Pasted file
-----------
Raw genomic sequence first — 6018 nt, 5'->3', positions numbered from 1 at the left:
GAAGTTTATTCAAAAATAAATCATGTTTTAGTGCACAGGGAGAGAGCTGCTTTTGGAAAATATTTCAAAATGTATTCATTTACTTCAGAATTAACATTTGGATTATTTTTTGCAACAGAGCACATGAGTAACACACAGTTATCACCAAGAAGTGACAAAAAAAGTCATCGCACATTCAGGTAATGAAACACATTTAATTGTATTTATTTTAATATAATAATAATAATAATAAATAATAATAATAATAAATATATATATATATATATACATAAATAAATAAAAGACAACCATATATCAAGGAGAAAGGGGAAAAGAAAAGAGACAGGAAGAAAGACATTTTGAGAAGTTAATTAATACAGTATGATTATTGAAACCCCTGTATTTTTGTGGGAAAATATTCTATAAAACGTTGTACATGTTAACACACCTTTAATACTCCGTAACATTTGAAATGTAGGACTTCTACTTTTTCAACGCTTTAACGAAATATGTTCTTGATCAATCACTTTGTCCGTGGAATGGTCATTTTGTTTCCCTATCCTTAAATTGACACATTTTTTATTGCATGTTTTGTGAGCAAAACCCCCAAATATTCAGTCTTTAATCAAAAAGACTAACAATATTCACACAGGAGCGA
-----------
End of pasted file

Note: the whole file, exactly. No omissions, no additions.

Raw genomic sequence first — 6018 nt, 5'->3', positions numbered from 1 at the left:
GAAGTTTATTCAAAAATAAATCATGTTTTAGTGCACAGGGAGAGAGCTGCTTTTGGAAAATATTTCAAAATGTATTCATTTACTTCAGAATTAACATTTGGATTATTTTTTGCAACAGAGCACATGAGTAACACACAGTTATCACCAAGAAGTGACAAAAAAAGTCATCGCACATTCAGGTAATGAAACACATTTAATTGTATTTATTTTAATATAATAATAATAATAATAAATAATAATAATAATAAATATATATATATATATATACATAAATAAATAAAAGACAACCATATATCAAGGAGAAAGGGGAAAAGAAAAGAGACAGGAAGAAAGACATTTTGAGAAGTTAATTAATACAGTATGATTATTGAAACCCCTGTATTTTTGTGGGAAAATATTCTATAAAACGTTGTACATGTTAACACACCTTTAATACTCCGTAACATTTGAAATGTAGGACTTCTACTTTTTCAACGCTTTAACGAAATATGTTCTTGATCAATCACTTTGTCCGTGGAATGGTCATTTTGTTTCCCTATCCTTAAATTGACACATTTTTTATTGCATGTTTTGTGAGCAAAACCCCCAAATATTCAGTCTTTAATCAAAAAGACTAACAATATTCACACAGGAGCGA